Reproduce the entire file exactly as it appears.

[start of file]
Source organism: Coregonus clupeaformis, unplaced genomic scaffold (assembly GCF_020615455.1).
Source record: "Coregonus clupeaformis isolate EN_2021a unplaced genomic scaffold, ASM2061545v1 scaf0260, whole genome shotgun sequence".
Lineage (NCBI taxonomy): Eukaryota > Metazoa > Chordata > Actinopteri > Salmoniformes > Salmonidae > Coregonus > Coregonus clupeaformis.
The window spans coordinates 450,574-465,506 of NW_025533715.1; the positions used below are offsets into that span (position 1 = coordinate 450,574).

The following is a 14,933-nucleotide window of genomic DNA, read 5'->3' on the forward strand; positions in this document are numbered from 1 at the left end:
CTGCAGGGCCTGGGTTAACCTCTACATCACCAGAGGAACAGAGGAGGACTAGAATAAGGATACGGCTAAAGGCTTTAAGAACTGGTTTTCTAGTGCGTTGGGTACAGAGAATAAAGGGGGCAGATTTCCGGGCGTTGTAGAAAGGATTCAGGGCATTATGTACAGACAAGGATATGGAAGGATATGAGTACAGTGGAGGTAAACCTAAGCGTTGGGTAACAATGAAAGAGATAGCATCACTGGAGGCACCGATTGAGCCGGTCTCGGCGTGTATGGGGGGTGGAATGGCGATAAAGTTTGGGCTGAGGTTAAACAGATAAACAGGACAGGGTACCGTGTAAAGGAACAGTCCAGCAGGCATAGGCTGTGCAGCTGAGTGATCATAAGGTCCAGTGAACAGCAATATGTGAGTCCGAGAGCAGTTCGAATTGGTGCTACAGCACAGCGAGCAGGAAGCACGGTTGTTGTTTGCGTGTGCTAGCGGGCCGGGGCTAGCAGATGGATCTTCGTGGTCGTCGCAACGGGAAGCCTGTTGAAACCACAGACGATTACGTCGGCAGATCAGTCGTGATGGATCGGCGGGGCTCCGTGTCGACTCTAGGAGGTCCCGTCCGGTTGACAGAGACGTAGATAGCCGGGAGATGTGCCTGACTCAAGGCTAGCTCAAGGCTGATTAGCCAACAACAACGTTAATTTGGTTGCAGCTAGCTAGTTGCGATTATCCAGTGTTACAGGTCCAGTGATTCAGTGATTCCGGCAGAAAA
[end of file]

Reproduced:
Source organism: Coregonus clupeaformis, unplaced genomic scaffold (assembly GCF_020615455.1).
Source record: "Coregonus clupeaformis isolate EN_2021a unplaced genomic scaffold, ASM2061545v1 scaf0260, whole genome shotgun sequence".
Lineage (NCBI taxonomy): Eukaryota > Metazoa > Chordata > Actinopteri > Salmoniformes > Salmonidae > Coregonus > Coregonus clupeaformis.
The window spans coordinates 450,574-465,506 of NW_025533715.1; the positions used below are offsets into that span (position 1 = coordinate 450,574).

The following is a 14,933-nucleotide window of genomic DNA, read 5'->3' on the forward strand; positions in this document are numbered from 1 at the left end:
CTGCAGGGCCTGGGTTAACCTCTACATCACCAGAGGAACAGAGGAGGACTAGAATAAGGATACGGCTAAAGGCTTTAAGAACTGGTTTTCTAGTGCGTTGGGTACAGAGAATAAAGGGGGCAGATTTCCGGGCGTTGTAGAAAGGATTCAGGGCATTATGTACAGACAAGGATATGGAAGGATATGAGTACAGTGGAGGTAAACCTAAGCGTTGGGTAACAATGAAAGAGATAGCATCACTGGAGGCACCGATTGAGCCGGTCTCGGCGTGTATGGGGGGTGGAATGGCGATAAAGTTTGGGCTGAGGTTAAACAGATAAACAGGACAGGGTACCGTGTAAAGGAACAGTCCAGCAGGCATAGGCTGTGCAGCTGAGTGATCATAAGGTCCAGTGAACAGCAATATGTGAGTCCGAGAGCAGTTCGAATTGGTGCTACAGCACAGCGAGCAGGAAGCACGGTTGTTGTTTGCGTGTGCTAGCGGGCCGGGGCTAGCAGATGGATCTTCGTGGTCGTCGCAACGGGAAGCCTGTTGAAACCACAGACGATTACGTCGGCAGATCAGTCGTGATGGATCGGCGGGGCTCCGTGTCGACTCTAGGAGGTCCCGTCCGGTTGACAGAGACGTAGATAGCCGGGAGATGTGCCTGACTCAAGGCTAGCTCAAGGCTGATTAGCCAACAACAACGTTAATTTGGTTGCAGCTAGCTAGTTGCGATTATCCAGTGTTACAGGTCCAGTGATTCAGTGATTCCGGCAGAAAA